8. 8. viii Physics Workbook For Dummies Part II: May the Forces Be with You ............................................59 Chapter 4: Applying Force ..................................................................................................61 Newton’s First Law of Motion ................................................................................................61 Newton’s Second Law of Motion ...........................................................................................62 Force Is a Vector ......................................................................................................................65 Calculating Net Force and Acceleration ...............................................................................67 Sorting Out Weight and Mass ................................................................................................69 Newton’s Third Law of Motion ..............................................................................................72 Answers to Problems about Force ........................................................................................74 Chapter 5: Working with Inclined Planes .......................................................................81 Breaking Ramps Up into Vectors ...........................................................................................81 Acceleration and Inclined Planes ..........................................................................................84 Running Down Ramps: Speed ................................................................................................85 It’s a Drag: The Coefficient of Friction ..................................................................................87 Starting from zero: Static friction ................................................................................88 Already in motion: Kinetic friction ..............................................................................89 Static Friction along Ramps ...................................................................................................90 Kinetic Friction along Ramps ................................................................................................92 Acceleration along Ramps Including Friction .....................................................................94 Answers to Problems about Inclined Planes .......................................................................96 Chapter 6: Round and Round: Circular Motion .............................................................101 Converting between Angles .................................................................................................101 Period and Frequency ..........................................................................................................103 Getting into Angular Velocity ...............................................................................................104 Whipping Around with Angular Acceleration ...................................................................107 Connecting Angular Velocity and Angular Acceleration to Angles .................................109 Connecting Angular Acceleration and Angle to Angular Velocity ..................................111 Handling Centripetal Acceleration ......................................................................................112 Getting Forceful: Centripetal Force .....................................................................................114 Answers to Problems about Circular Motion ....................................................................116 Part III: Being Energetic: Work .................................................121 Chapter 7: Working the Physics Way .............................................................................123 A Different Kind of Work .......................................................................................................123 Dealing with the Net Force ...................................................................................................126 Getting Energetic: Kinetic Energy .......................................................................................127 Getting Kinetic Energy from Work ......................................................................................129 Storing Your Energy: Potential Energy ...............................................................................131 Powering It Up .......................................................................................................................133 Answers to Problems about Work ......................................................................................135 Chapter 8: Getting Things to Move: Momentum and Kinetic Energy .......................143 Acting on Impulse .................................................................................................................143 Getting Some Momentum .....................................................................................................145 Relating Impulse and Momentum .......................................................................................146 Conserving Momentum ........................................................................................................148 Conserving Kinetic Energy — or Not ..................................................................................149 Collisions in Two Dimensions .............................................................................................151 Answers to Problems about Momentum and Kinetic Energy ..........................................154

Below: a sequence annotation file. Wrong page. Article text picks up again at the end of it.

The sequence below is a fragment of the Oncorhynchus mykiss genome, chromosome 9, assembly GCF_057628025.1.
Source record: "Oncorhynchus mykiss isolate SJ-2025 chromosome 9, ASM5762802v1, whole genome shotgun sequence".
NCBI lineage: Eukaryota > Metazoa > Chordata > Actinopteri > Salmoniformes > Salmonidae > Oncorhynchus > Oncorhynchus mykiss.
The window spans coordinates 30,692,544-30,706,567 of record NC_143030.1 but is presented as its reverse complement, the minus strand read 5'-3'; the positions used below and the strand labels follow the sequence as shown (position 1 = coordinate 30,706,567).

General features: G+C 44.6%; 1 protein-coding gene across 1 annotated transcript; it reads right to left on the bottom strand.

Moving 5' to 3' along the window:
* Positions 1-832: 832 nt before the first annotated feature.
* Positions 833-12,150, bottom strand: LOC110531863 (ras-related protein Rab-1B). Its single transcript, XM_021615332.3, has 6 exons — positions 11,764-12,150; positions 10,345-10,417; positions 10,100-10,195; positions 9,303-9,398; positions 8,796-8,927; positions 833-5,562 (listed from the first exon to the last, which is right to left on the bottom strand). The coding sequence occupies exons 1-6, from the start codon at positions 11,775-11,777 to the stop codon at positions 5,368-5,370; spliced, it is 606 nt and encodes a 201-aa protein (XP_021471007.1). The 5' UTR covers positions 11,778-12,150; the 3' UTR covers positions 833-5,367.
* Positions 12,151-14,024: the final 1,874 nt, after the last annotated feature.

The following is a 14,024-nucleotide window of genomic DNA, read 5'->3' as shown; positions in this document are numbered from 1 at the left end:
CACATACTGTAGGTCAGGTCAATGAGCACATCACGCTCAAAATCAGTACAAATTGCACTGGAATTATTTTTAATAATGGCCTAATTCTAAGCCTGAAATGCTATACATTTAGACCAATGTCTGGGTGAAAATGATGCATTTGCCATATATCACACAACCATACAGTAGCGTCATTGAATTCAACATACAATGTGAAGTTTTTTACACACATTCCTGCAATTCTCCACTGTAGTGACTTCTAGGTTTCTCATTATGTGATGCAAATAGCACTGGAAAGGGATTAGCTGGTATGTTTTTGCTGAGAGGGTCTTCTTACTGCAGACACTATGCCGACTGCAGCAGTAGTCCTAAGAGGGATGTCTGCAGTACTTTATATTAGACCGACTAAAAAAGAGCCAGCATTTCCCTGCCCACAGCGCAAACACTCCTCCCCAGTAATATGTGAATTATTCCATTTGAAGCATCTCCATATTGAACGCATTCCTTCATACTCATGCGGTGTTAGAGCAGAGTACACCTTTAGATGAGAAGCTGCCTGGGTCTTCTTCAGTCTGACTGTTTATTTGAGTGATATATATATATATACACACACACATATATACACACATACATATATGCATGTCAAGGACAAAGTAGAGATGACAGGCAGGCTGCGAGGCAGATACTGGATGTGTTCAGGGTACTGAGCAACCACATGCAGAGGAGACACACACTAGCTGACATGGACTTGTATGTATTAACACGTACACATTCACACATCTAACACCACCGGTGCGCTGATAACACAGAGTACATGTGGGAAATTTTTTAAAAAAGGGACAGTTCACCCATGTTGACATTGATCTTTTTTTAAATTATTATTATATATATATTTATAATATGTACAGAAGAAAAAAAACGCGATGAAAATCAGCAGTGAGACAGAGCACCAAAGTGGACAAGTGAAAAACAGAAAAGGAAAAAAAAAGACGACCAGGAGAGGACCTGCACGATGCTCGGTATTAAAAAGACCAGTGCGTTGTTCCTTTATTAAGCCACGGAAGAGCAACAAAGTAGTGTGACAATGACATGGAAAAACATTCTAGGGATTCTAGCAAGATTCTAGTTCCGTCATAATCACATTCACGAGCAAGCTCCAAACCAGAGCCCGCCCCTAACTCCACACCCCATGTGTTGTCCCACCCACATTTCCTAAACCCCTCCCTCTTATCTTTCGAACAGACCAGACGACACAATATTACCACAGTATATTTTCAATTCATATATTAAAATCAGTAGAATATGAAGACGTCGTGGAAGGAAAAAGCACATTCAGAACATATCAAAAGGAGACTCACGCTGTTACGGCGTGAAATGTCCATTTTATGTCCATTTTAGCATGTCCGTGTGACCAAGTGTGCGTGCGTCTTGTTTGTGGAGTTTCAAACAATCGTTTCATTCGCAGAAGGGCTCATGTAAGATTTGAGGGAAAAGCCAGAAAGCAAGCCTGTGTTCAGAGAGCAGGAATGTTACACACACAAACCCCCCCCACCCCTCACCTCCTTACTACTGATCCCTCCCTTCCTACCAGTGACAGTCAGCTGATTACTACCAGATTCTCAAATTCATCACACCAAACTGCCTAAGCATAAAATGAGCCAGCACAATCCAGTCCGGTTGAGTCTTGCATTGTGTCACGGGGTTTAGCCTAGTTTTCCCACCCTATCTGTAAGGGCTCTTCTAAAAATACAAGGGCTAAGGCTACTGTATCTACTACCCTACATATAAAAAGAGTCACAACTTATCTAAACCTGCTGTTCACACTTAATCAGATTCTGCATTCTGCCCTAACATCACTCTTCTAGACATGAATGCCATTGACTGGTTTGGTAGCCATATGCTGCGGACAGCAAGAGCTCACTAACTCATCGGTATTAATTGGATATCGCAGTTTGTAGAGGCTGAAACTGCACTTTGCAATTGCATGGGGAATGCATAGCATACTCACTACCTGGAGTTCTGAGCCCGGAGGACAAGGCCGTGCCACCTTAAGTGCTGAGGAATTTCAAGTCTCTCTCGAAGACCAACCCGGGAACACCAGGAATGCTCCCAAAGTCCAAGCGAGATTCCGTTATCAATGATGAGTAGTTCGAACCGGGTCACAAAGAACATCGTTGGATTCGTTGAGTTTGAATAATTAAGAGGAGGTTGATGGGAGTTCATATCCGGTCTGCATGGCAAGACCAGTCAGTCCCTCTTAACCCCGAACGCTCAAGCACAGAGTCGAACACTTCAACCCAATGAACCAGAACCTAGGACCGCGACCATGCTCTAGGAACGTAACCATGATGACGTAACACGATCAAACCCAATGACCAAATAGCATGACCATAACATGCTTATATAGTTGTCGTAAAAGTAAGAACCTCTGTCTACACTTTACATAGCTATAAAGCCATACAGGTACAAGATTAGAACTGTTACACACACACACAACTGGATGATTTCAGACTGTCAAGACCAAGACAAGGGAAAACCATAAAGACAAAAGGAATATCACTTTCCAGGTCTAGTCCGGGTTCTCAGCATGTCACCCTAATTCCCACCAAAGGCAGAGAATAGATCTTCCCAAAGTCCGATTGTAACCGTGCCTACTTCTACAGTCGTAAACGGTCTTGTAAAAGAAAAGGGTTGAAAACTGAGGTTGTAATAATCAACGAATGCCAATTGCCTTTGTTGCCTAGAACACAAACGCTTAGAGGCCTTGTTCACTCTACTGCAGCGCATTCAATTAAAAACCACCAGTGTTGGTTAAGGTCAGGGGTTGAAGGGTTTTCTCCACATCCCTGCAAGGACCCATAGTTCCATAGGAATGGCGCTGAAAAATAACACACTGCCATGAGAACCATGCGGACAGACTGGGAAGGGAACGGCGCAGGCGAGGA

9. 9. Table of Contents ix Chapter 9: Winding It Up: Rotational Kinematics ........................................................161 Finding Tangential Speed .....................................................................................................161 Targeting Tangential Acceleration ......................................................................................164 Angular Velocity as a Vector ................................................................................................165 Angular Acceleration as a Vector ........................................................................................166 Doing the Twist: Torque .......................................................................................................168 The Balancing Act: Rotational Equilibrium .......................................................................170 Answers to Problems about Rotational Kinematics .........................................................173 Chapter 10: Getting Dizzy with Rotational Dynamics ..................................................177 Putting Newton on Wheels ...................................................................................................177 Moments of Inertia for Everyone ........................................................................................179 Doing Some Rotational Work ...............................................................................................182 Round and Round: Rotational Kinetic Energy ...................................................................183 Getting Working with Ramps Again ....................................................................................185 Can’t Stop This: Angular Momentum .................................................................................187 Answers to Problems about Rotational Dynamics ...........................................................189 Chapter 11: Potential and Kinetic Energy Together: Simple Harmonic Motion .....195 Hooking into Hooke’s Law ....................................................................................................195 Simply Simple Harmonic Motion .........................................................................................197 Getting Periodic .....................................................................................................................199 Considering Velocity .............................................................................................................201 Figuring the Acceleration .....................................................................................................203 Bouncing Around with Springs ............................................................................................204 Talking about Energy ............................................................................................................206 Following the Ticktock of Pendulums ................................................................................207 Answers to Problems about Simple Harmonic Motion ....................................................209Part IV: Obeying the Laws of Thermodynamics ...........................215 Chapter 12: You’re Getting Warm: Thermodynamics ..................................................217 Converting Between Temperature Scales ..........................................................................217 Getting Bigger: Linear Expansion ........................................................................................219 Plumping It Up: Volume Expansion .....................................................................................221 Getting Specific with Heat Capacity ...................................................................................223 Changes of Phase: Latent Heat ............................................................................................226 Answers to Problems about Thermodynamics .................................................................228 Chapter 13: Under Pressure: From Solid to Liquid to Gas ..........................................233 How Heat Travels: Convection ............................................................................................233 How Heat Travels: Conduction ............................................................................................234 How Heat Travels: Radiation ...............................................................................................237 A Biggie: Avogadro’s Number ..............................................................................................239 Ideally Speaking: The Ideal Gas Law ...................................................................................241 Molecules in Motion .............................................................................................................243 Answers to Problems about Pressure ................................................................................244 Chapter 14: All about Heat and Work .............................................................................249 The First Law of Thermodynamics .....................................................................................249 Constant Pressure: Isobaric Processes ..............................................................................250 Constant Volume: Isochoric Processes ..............................................................................253 Constant Temperature: Isothermal Processes ..................................................................254 At Constant Heat: Adiabatic ................................................................................................256